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SAN ANTONIO -- Once upon a time, consumers turned to private label products mainly for a single pragmatic reason: to ease the pressure on their wallets. The Great Recession made cheaper-than-brand-name private label items a better deal than ever. But now as the economy slowly recovers, does that mean the stigma of private label will return?
If Valero Retail Holdings has anything to do with it, the answer is no. At last year’s NACS Show, Valero Retail President Gary Arthur revealed that the company would introduce an additional 50 private label SKUs to its Corner Stores during 2012.
While these products might be new, Vice President of Merchandising Hal Adams told CSNews Online that Valero's focus on growing its private label offerings has long been in the works. The push is "not a new initiative for us -- it's an ongoing major initiative," Adams said. "It is and has been [a growth plank] for the last three years."
Valero uses its signature brands to accomplish two main purposes, he said. First, they're a "loyalty play" meant to attract customers to high-quality products of value that can only be purchased at Valero stores. Secondly, they leverage profitability against the national brands to raise overall store profitability.
Rather than concentrate on a specific subcategory, Valero is focusing its private label efforts on "immediately consumable needs, particularly [in] refreshment and snacking," said Adams. The company selected new signature brands for development by looking at what items have the highest unit movement in the stores, and introduced more 100 SKUs in total to date.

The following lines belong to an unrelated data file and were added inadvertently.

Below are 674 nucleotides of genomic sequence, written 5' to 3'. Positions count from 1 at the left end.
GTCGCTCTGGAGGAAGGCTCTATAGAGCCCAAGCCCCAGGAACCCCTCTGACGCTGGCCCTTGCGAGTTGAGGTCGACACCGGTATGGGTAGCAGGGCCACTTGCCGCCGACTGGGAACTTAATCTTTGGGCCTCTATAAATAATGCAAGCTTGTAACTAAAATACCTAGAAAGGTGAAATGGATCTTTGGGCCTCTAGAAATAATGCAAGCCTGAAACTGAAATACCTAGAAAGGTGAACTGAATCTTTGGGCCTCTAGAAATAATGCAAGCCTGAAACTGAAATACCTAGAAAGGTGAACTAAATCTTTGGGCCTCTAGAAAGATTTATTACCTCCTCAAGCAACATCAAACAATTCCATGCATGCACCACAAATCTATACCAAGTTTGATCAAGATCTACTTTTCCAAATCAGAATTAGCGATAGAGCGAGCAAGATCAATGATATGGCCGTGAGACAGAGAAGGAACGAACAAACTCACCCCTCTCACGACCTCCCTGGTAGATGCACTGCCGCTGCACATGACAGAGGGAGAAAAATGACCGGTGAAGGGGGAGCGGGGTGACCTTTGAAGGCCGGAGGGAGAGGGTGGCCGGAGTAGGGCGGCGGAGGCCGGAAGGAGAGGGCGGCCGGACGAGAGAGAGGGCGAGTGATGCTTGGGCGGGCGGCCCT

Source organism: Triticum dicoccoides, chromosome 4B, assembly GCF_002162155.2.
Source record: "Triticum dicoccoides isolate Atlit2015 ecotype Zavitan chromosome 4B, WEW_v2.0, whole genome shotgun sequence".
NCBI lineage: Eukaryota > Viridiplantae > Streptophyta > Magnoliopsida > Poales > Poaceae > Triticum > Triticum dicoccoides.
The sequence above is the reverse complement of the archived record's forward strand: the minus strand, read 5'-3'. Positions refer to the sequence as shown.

"Our private label products represent about 10 percent of our non-cigarette merchandise business," Adams noted.
Existing proprietary products include salty and meat snacks, spring, vitamin and fitness waters, sports and energy drinks, trail mix, soda and Valero's proprietary line of motor lubricants. Upcoming products include an extension of the company's salty snacks line, a new line of energy shots and an extension of Valero's sports drink line that will include flavors such as coconut water.
This vast expansion could mean trouble for Valero if consumers eschew private label in favor of brand names as the economy recovers, but Adams doesn't see that happening. "Our customer base is very amiable to private labels," he said, adding that supermarkets and drugstores paved the way for private label products to be more than generic money-savers.
The primary difference is quality. Consumers can recognize it quickly, and there are many quality private label products already on the market," Adams said. "They just don't have the advertising dollars placed behind them to heighten awareness and broad appeal."
Good-looking packaging makes a difference as well, so Valero has concentrated on making its packaging as high-quality as its signature lines.
Moving forward, the retailer plans to introduce new private label products based on market potential, not an average timeline. "We prioritize our items in terms of where we think the opportunity lies," Adams explained.
Once a product hits the shelves, individual stores can promote it through monthly themes, each focusing on a signature brand item. Managers receive special fact sheets containing information on the product, how it compares to the competing national brand-name product, and what value it holds for the consumer. The company also plans to focus on sampling and will empower managers to offer interested customers a taste test of Valero products.
In the end, Valero expects consumers' desire for both quality and value to make them private label buyers. "When you can get a customer to taste your product and find it's equal to the national brand, that typically seals the deal with the consumer," he concluded.